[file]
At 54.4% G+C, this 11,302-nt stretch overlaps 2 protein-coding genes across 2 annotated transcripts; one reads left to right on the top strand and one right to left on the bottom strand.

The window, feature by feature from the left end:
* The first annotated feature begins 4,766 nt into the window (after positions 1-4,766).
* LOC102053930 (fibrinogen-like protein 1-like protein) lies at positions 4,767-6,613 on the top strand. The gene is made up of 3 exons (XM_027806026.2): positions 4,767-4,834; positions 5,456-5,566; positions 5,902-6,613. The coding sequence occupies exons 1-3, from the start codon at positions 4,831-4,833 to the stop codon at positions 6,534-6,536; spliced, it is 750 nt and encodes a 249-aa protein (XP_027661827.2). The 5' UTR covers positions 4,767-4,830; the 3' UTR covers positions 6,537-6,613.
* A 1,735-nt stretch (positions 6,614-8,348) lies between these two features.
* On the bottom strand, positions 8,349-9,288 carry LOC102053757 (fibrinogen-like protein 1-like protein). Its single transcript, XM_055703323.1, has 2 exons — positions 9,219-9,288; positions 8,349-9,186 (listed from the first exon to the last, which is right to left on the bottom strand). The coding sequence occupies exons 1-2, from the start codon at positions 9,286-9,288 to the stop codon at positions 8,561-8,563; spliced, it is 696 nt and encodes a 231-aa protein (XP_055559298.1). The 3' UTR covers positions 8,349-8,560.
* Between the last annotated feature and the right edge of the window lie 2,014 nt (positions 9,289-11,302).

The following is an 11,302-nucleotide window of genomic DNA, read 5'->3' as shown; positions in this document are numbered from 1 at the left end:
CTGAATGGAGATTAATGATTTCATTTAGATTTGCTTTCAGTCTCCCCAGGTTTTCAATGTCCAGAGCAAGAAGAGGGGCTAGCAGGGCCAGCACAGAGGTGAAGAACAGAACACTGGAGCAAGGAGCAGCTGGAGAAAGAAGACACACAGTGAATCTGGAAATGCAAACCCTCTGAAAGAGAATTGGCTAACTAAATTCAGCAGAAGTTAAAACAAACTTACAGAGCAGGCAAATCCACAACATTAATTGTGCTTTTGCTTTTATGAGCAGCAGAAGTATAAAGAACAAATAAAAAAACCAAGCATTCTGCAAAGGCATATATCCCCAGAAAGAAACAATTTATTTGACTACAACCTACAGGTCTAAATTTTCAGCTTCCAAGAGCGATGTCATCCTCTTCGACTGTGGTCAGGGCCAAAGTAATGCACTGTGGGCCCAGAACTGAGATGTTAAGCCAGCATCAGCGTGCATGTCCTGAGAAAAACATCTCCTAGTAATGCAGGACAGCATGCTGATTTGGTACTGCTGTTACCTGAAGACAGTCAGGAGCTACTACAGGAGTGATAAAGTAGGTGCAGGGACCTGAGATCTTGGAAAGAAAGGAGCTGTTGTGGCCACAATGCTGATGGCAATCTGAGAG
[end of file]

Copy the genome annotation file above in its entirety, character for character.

At 54.4% G+C, this 11,302-nt stretch overlaps 2 protein-coding genes across 2 annotated transcripts; one reads left to right on the top strand and one right to left on the bottom strand.

The window, feature by feature from the left end:
* The first annotated feature begins 4,766 nt into the window (after positions 1-4,766).
* LOC102053930 (fibrinogen-like protein 1-like protein) lies at positions 4,767-6,613 on the top strand. The gene is made up of 3 exons (XM_027806026.2): positions 4,767-4,834; positions 5,456-5,566; positions 5,902-6,613. The coding sequence occupies exons 1-3, from the start codon at positions 4,831-4,833 to the stop codon at positions 6,534-6,536; spliced, it is 750 nt and encodes a 249-aa protein (XP_027661827.2). The 5' UTR covers positions 4,767-4,830; the 3' UTR covers positions 6,537-6,613.
* A 1,735-nt stretch (positions 6,614-8,348) lies between these two features.
* On the bottom strand, positions 8,349-9,288 carry LOC102053757 (fibrinogen-like protein 1-like protein). Its single transcript, XM_055703323.1, has 2 exons — positions 9,219-9,288; positions 8,349-9,186 (listed from the first exon to the last, which is right to left on the bottom strand). The coding sequence occupies exons 1-2, from the start codon at positions 9,286-9,288 to the stop codon at positions 8,561-8,563; spliced, it is 696 nt and encodes a 231-aa protein (XP_055559298.1). The 3' UTR covers positions 8,349-8,560.
* Between the last annotated feature and the right edge of the window lie 2,014 nt (positions 9,289-11,302).

The following is an 11,302-nucleotide window of genomic DNA, read 5'->3' as shown; positions in this document are numbered from 1 at the left end:
CTGAATGGAGATTAATGATTTCATTTAGATTTGCTTTCAGTCTCCCCAGGTTTTCAATGTCCAGAGCAAGAAGAGGGGCTAGCAGGGCCAGCACAGAGGTGAAGAACAGAACACTGGAGCAAGGAGCAGCTGGAGAAAGAAGACACACAGTGAATCTGGAAATGCAAACCCTCTGAAAGAGAATTGGCTAACTAAATTCAGCAGAAGTTAAAACAAACTTACAGAGCAGGCAAATCCACAACATTAATTGTGCTTTTGCTTTTATGAGCAGCAGAAGTATAAAGAACAAATAAAAAAACCAAGCATTCTGCAAAGGCATATATCCCCAGAAAGAAACAATTTATTTGACTACAACCTACAGGTCTAAATTTTCAGCTTCCAAGAGCGATGTCATCCTCTTCGACTGTGGTCAGGGCCAAAGTAATGCACTGTGGGCCCAGAACTGAGATGTTAAGCCAGCATCAGCGTGCATGTCCTGAGAAAAACATCTCCTAGTAATGCAGGACAGCATGCTGATTTGGTACTGCTGTTACCTGAAGACAGTCAGGAGCTACTACAGGAGTGATAAAGTAGGTGCAGGGACCTGAGATCTTGGAAAGAAAGGAGCTGTTGTGGCCACAATGCTGATGGCAATCTGAGAG